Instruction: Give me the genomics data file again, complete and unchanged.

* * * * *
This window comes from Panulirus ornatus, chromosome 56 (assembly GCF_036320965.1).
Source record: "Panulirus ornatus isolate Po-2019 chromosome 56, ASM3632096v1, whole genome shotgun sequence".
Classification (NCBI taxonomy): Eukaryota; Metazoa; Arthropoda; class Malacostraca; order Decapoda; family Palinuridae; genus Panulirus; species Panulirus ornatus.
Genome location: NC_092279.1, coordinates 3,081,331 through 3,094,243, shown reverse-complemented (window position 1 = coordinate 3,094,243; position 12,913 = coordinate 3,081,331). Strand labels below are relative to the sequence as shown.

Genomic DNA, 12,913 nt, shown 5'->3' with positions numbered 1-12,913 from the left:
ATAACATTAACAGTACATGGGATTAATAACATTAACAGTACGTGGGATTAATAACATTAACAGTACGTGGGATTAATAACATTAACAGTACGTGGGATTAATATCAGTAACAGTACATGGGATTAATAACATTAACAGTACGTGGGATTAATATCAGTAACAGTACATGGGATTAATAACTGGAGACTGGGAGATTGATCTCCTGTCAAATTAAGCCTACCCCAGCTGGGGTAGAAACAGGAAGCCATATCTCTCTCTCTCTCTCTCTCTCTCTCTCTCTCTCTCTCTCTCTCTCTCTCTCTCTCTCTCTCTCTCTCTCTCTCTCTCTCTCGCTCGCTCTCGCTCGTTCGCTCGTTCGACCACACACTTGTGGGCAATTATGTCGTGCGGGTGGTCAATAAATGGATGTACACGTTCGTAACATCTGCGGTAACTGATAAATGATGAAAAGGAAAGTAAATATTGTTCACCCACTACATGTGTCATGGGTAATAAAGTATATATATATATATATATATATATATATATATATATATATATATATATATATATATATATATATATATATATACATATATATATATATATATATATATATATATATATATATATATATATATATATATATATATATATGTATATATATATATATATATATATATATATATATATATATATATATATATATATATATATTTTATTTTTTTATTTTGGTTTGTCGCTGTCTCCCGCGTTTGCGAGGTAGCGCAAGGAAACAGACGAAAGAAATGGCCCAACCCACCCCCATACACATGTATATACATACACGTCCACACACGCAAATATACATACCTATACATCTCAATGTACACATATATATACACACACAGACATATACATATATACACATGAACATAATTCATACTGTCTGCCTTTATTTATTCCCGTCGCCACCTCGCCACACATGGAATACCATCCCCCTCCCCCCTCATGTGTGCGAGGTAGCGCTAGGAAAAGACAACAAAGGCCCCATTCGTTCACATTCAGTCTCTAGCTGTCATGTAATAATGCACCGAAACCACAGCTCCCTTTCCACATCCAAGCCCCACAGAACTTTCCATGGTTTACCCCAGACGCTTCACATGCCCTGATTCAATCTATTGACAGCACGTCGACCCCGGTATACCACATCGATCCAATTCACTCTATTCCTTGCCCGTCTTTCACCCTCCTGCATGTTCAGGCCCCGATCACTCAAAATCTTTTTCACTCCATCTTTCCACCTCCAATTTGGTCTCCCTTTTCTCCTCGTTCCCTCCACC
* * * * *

This window comes from Panulirus ornatus, chromosome 56 (assembly GCF_036320965.1).
Source record: "Panulirus ornatus isolate Po-2019 chromosome 56, ASM3632096v1, whole genome shotgun sequence".
Classification (NCBI taxonomy): Eukaryota; Metazoa; Arthropoda; class Malacostraca; order Decapoda; family Palinuridae; genus Panulirus; species Panulirus ornatus.
Genome location: NC_092279.1, coordinates 3,081,331 through 3,094,243, shown reverse-complemented (window position 1 = coordinate 3,094,243; position 12,913 = coordinate 3,081,331). Strand labels below are relative to the sequence as shown.

Genomic DNA, 12,913 nt, shown 5'->3' with positions numbered 1-12,913 from the left:
ATAACATTAACAGTACATGGGATTAATAACATTAACAGTACGTGGGATTAATAACATTAACAGTACGTGGGATTAATAACATTAACAGTACGTGGGATTAATATCAGTAACAGTACATGGGATTAATAACATTAACAGTACGTGGGATTAATATCAGTAACAGTACATGGGATTAATAACTGGAGACTGGGAGATTGATCTCCTGTCAAATTAAGCCTACCCCAGCTGGGGTAGAAACAGGAAGCCATATCTCTCTCTCTCTCTCTCTCTCTCTCTCTCTCTCTCTCTCTCTCTCTCTCTCTCTCTCTCTCTCTCTCTCTCTCTCTCTCTCGCTCGCTCTCGCTCGTTCGCTCGTTCGACCACACACTTGTGGGCAATTATGTCGTGCGGGTGGTCAATAAATGGATGTACACGTTCGTAACATCTGCGGTAACTGATAAATGATGAAAAGGAAAGTAAATATTGTTCACCCACTACATGTGTCATGGGTAATAAAGTATATATATATATATATATATATATATATATATATATATATATATATATATATATATATATATATATATATATACATATATATATATATATATATATATATATATATATATATATATATATATATATATATATATATATGTATATATATATATATATATATATATATATATATATATATATATATATATATATATATATTTTATTTTTTTATTTTGGTTTGTCGCTGTCTCCCGCGTTTGCGAGGTAGCGCAAGGAAACAGACGAAAGAAATGGCCCAACCCACCCCCATACACATGTATATACATACACGTCCACACACGCAAATATACATACCTATACATCTCAATGTACACATATATATACACACACAGACATATACATATATACACATGAACATAATTCATACTGTCTGCCTTTATTTATTCCCGTCGCCACCTCGCCACACATGGAATACCATCCCCCTCCCCCCTCATGTGTGCGAGGTAGCGCTAGGAAAAGACAACAAAGGCCCCATTCGTTCACATTCAGTCTCTAGCTGTCATGTAATAATGCACCGAAACCACAGCTCCCTTTCCACATCCAAGCCCCACAGAACTTTCCATGGTTTACCCCAGACGCTTCACATGCCCTGATTCAATCTATTGACAGCACGTCGACCCCGGTATACCACATCGATCCAATTCACTCTATTCCTTGCCCGTCTTTCACCCTCCTGCATGTTCAGGCCCCGATCACTCAAAATCTTTTTCACTCCATCTTTCCACCTCCAATTTGGTCTCCCTTTTCTCCTCGTTCCCTCCACC